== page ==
“Ask an Expert” is an occasional feature where we ask ecommerce experts questions from online merchants. For this installment, we address a question about getting pages from an ecommerce site fully indexed by Google. It comes from Robert Mobberley, CEO of Performance Motorcare Products, a U.K.-based automotive parts and accessories retailer.
For the answer, we turn to Stephan Spencer. He is vice president of SEO strategies at Covario, an SEO technology firm, and a long-time contributor to Practical eCommerce on the subject of search engines and search engine optimization.
If you’d like to submit a question, email Kate Monteith, staff writer, at firstname.lastname@example.org and we’ll attempt to address it.
Robert Mobberley: “We have spent a lot of time and effort on our organic SEO and are getting good results on the keywords that have been indexed. However we are aware that there are still a large number of our pages that have not yet been indexed by Google. What in order of priority are the top five (or more) key actions that our SEO manager should be looking to take to ensure these pages are indexed as soon as possible by Google?”
Stephan Spencer: “There isn’t a one-size-fits-all answer to your problem. Incomplete indexation is a very complex issue that requires further investigation and analysis before a course of action can be recommended. How much PageRank have you garnered from other sites linking to you? And how big is your site (i.e. number of pages)? The bigger the site, the more PageRank you need, and the more efficient you need to be in spreading that PageRank around.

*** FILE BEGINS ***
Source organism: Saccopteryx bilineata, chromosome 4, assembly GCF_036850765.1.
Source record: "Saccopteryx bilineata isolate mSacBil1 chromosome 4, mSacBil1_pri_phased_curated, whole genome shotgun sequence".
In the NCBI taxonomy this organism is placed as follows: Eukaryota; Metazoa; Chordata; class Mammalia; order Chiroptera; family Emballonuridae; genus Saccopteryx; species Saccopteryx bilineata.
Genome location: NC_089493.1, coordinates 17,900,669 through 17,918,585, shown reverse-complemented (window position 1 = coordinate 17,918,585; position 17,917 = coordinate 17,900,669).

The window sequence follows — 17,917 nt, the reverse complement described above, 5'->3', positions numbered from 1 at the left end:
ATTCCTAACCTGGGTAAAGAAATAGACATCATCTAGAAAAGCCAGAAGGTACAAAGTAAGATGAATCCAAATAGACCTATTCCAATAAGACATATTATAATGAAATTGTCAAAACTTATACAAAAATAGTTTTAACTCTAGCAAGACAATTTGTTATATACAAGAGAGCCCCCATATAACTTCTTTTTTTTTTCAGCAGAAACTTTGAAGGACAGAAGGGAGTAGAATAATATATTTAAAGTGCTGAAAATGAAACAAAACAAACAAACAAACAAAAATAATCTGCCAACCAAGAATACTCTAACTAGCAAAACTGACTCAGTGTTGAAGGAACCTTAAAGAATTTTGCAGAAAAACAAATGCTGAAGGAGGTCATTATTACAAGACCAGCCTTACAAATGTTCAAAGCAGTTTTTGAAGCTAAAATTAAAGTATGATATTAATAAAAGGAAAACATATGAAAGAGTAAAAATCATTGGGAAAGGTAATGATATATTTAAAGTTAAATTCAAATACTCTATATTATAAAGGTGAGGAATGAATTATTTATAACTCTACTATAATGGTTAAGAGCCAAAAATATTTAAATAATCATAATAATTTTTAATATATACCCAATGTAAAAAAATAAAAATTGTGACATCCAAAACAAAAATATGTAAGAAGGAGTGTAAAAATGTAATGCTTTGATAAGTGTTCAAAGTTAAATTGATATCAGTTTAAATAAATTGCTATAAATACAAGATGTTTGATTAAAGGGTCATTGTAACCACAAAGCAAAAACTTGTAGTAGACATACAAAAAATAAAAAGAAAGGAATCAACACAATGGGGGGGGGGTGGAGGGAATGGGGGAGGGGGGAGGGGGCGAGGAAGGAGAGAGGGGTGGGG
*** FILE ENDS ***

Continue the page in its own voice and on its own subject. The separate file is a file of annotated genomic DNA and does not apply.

“A page that’s 10 clicks deep into the site probably won’t fare well in Google. If some of your pages have an overly complex URL structure (too many dynamic parameters, or too long), that could be impeding their inclusion in Google’s index. If there are too many redirects in a row, that could be causing the page to not be indexed. Or if you’re spamming. Or if you have an inordinate amount of duplicate content. This isn’t as simple as making a comprehensive list of URLs and dropping it into an XML Sitemap file. That’s treating the symptom instead of curing what ails your site.
“In your specific case I believe it’s a combination of factors. I wonder if the keyword-stuffing in your meta tags could be earning you a penalty (see https://www.performancemotorcare.com/acatalog/info3PMC00030.html. You only have 75 domains linking to your site (according to the SEOmoz Linkscape tool), so your site, in my opinion, doesn’t look terribly important.
“You have canonicalization issues. Specifically, some pages in Google’s index are from www.performancemotorcare.com, some from performancemotorcare.com, and some from https://www.performancemotorcare.com. This creates duplicate content and PageRank dilution. This can be solved with 301 redirects or with the canonical tag. None of these on their own is the ‘smoking gun,’ but they could be contributing factors.
“Could this possibly be as simple as a mistake in your robots.txt file? I found a disallow directive (‘Disallow: /cgi-bin/’) in your robots.txt. Yet you feature a number of ‘best selling’ and ‘new’ products on the home page; these URLs all contain ‘cgi-bin’ so they are all being disallowed. I found that very curious. Is that intentional?”